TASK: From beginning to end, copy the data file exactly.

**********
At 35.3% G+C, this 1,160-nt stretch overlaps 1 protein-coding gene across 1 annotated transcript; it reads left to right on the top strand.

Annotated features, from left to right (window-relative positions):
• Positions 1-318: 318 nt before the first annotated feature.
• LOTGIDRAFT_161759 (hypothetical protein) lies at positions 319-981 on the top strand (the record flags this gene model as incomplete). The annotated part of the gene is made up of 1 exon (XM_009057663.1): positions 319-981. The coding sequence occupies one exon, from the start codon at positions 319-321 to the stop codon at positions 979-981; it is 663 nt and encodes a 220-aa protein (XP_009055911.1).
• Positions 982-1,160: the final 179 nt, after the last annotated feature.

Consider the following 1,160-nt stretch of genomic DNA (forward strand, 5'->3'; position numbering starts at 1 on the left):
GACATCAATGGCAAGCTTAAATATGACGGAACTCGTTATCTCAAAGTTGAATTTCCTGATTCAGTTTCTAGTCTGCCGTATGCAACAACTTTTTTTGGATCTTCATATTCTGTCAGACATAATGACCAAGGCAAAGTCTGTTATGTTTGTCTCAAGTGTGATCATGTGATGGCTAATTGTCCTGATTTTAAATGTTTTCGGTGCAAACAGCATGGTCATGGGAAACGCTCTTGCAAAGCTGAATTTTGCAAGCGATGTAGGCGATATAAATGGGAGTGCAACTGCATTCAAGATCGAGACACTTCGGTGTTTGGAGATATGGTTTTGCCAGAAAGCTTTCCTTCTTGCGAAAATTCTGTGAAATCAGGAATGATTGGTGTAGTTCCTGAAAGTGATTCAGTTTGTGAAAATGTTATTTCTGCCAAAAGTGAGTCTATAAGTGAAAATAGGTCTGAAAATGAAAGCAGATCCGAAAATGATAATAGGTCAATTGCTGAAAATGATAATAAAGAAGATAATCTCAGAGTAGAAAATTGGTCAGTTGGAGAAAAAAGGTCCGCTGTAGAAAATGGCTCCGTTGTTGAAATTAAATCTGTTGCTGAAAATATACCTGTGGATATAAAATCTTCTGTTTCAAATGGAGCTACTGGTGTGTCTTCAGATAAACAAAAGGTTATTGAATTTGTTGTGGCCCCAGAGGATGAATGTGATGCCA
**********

At 35.3% G+C, this 1,160-nt stretch overlaps 1 protein-coding gene across 1 annotated transcript; it reads left to right on the top strand.

Annotated features, from left to right (window-relative positions):
• Positions 1-318: 318 nt before the first annotated feature.
• LOTGIDRAFT_161759 (hypothetical protein) lies at positions 319-981 on the top strand (the record flags this gene model as incomplete). The annotated part of the gene is made up of 1 exon (XM_009057663.1): positions 319-981. The coding sequence occupies one exon, from the start codon at positions 319-321 to the stop codon at positions 979-981; it is 663 nt and encodes a 220-aa protein (XP_009055911.1).
• Positions 982-1,160: the final 179 nt, after the last annotated feature.

Consider the following 1,160-nt stretch of genomic DNA (forward strand, 5'->3'; position numbering starts at 1 on the left):
GACATCAATGGCAAGCTTAAATATGACGGAACTCGTTATCTCAAAGTTGAATTTCCTGATTCAGTTTCTAGTCTGCCGTATGCAACAACTTTTTTTGGATCTTCATATTCTGTCAGACATAATGACCAAGGCAAAGTCTGTTATGTTTGTCTCAAGTGTGATCATGTGATGGCTAATTGTCCTGATTTTAAATGTTTTCGGTGCAAACAGCATGGTCATGGGAAACGCTCTTGCAAAGCTGAATTTTGCAAGCGATGTAGGCGATATAAATGGGAGTGCAACTGCATTCAAGATCGAGACACTTCGGTGTTTGGAGATATGGTTTTGCCAGAAAGCTTTCCTTCTTGCGAAAATTCTGTGAAATCAGGAATGATTGGTGTAGTTCCTGAAAGTGATTCAGTTTGTGAAAATGTTATTTCTGCCAAAAGTGAGTCTATAAGTGAAAATAGGTCTGAAAATGAAAGCAGATCCGAAAATGATAATAGGTCAATTGCTGAAAATGATAATAAAGAAGATAATCTCAGAGTAGAAAATTGGTCAGTTGGAGAAAAAAGGTCCGCTGTAGAAAATGGCTCCGTTGTTGAAATTAAATCTGTTGCTGAAAATATACCTGTGGATATAAAATCTTCTGTTTCAAATGGAGCTACTGGTGTGTCTTCAGATAAACAAAAGGTTATTGAATTTGTTGTGGCCCCAGAGGATGAATGTGATGCCA